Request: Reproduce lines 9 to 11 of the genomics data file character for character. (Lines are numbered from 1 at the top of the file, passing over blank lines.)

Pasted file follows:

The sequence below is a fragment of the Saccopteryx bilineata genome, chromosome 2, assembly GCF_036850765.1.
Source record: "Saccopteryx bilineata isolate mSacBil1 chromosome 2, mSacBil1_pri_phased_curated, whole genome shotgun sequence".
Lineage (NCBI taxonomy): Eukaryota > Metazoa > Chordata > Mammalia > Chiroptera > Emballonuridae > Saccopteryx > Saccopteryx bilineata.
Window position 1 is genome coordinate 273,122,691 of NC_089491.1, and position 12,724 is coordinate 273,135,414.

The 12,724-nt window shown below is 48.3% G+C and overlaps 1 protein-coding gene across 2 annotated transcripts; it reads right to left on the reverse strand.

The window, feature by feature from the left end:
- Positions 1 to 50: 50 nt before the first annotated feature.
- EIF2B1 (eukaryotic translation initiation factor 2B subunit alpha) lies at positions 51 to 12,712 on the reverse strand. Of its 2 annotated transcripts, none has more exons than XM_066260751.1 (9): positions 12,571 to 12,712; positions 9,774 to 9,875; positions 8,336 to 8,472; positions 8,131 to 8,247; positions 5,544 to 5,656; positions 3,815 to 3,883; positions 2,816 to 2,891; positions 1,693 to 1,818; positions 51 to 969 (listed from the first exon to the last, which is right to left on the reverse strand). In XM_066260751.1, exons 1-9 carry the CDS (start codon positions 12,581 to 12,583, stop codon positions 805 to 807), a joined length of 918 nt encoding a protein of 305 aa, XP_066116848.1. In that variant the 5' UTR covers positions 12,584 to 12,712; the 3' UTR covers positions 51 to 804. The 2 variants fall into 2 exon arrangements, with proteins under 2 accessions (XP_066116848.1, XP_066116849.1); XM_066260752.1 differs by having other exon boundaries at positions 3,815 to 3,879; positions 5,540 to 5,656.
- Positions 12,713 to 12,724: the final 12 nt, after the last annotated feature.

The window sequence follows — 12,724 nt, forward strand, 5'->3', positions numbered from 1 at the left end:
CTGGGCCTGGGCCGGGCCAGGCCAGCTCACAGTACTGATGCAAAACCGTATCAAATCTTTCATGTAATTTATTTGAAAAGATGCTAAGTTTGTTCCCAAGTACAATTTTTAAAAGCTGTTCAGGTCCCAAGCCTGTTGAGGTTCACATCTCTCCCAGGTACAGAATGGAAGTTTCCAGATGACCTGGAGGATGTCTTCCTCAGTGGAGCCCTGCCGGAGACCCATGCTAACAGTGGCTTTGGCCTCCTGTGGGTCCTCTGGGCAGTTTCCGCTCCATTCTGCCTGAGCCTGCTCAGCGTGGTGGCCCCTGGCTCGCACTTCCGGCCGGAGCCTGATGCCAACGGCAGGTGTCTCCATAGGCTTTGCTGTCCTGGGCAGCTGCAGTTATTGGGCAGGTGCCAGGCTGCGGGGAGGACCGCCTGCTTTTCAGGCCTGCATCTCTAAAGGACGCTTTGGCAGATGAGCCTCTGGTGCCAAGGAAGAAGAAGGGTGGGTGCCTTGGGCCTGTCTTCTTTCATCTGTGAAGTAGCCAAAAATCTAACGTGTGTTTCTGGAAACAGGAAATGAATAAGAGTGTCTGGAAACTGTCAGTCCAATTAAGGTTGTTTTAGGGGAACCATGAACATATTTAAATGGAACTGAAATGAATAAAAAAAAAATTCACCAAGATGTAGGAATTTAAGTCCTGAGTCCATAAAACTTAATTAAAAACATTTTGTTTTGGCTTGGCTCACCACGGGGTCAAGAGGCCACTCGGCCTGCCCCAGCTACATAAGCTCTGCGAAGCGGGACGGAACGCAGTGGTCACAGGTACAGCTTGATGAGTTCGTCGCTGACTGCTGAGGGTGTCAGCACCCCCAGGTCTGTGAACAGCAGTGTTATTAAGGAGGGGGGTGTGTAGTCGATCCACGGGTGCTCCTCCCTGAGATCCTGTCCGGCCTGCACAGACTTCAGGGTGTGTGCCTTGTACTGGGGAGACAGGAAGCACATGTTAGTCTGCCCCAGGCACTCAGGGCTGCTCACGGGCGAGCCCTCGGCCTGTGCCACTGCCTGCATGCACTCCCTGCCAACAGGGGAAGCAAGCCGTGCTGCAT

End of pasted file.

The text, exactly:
- Positions 12,713 to 12,724: the final 12 nt, after the last annotated feature.

The window sequence follows — 12,724 nt, forward strand, 5'->3', positions numbered from 1 at the left end:
CTGGGCCTGGGCCGGGCCAGGCCAGCTCACAGTACTGATGCAAAACCGTATCAAATCTTTCATGTAATTTATTTGAAAAGATGCTAAGTTTGTTCCCAAGTACAATTTTTAAAAGCTGTTCAGGTCCCAAGCCTGTTGAGGTTCACATCTCTCCCAGGTACAGAATGGAAGTTTCCAGATGACCTGGAGGATGTCTTCCTCAGTGGAGCCCTGCCGGAGACCCATGCTAACAGTGGCTTTGGCCTCCTGTGGGTCCTCTGGGCAGTTTCCGCTCCATTCTGCCTGAGCCTGCTCAGCGTGGTGGCCCCTGGCTCGCACTTCCGGCCGGAGCCTGATGCCAACGGCAGGTGTCTCCATAGGCTTTGCTGTCCTGGGCAGCTGCAGTTATTGGGCAGGTGCCAGGCTGCGGGGAGGACCGCCTGCTTTTCAGGCCTGCATCTCTAAAGGACGCTTTGGCAGATGAGCCTCTGGTGCCAAGGAAGAAGAAGGGTGGGTGCCTTGGGCCTGTCTTCTTTCATCTGTGAAGTAGCCAAAAATCTAACGTGTGTTTCTGGAAACAGGAAATGAATAAGAGTGTCTGGAAACTGTCAGTCCAATTAAGGTTGTTTTAGGGGAACCATGAACATATTTAAATGGAACTGAAATGAATAAAAAAAAAATTCACCAAGATGTAGGAATTTAAGTCCTGAGTCCATAAAACTTAATTAAAAACATTTTGTTTTGGCTTGGCTCACCACGGGGTCAAGAGGCCACTCGGCCTGCCCCAGCTACATAAGCTCTGCGAAGCGGGACGGAACGCAGTGGTCACAGGTACAGCTTGATGAGTTCGTCGCTGACTGCTGAGGGTGTCAGCACCCCCAGGTCTGTGAACAGCAGTGTTATTAAGGAGGGGGGTGTGTAGTCGATCCACGGGTGCTCCTCCCTGAGATCCTGTCCGGCCTGCACAGACTTCAGGGTGTGTGCCTTGTACTGGGGAGACAGGAAGCACATGTTAGTCTGCCCCAGGCACTCAGGGCTGCTCACGGGCGAGCCCTCGGCCTGTGCCACTGCCTGCATGCACTCCCTGCCAACAGGGGAAGCAAGCCGTGCTGCAT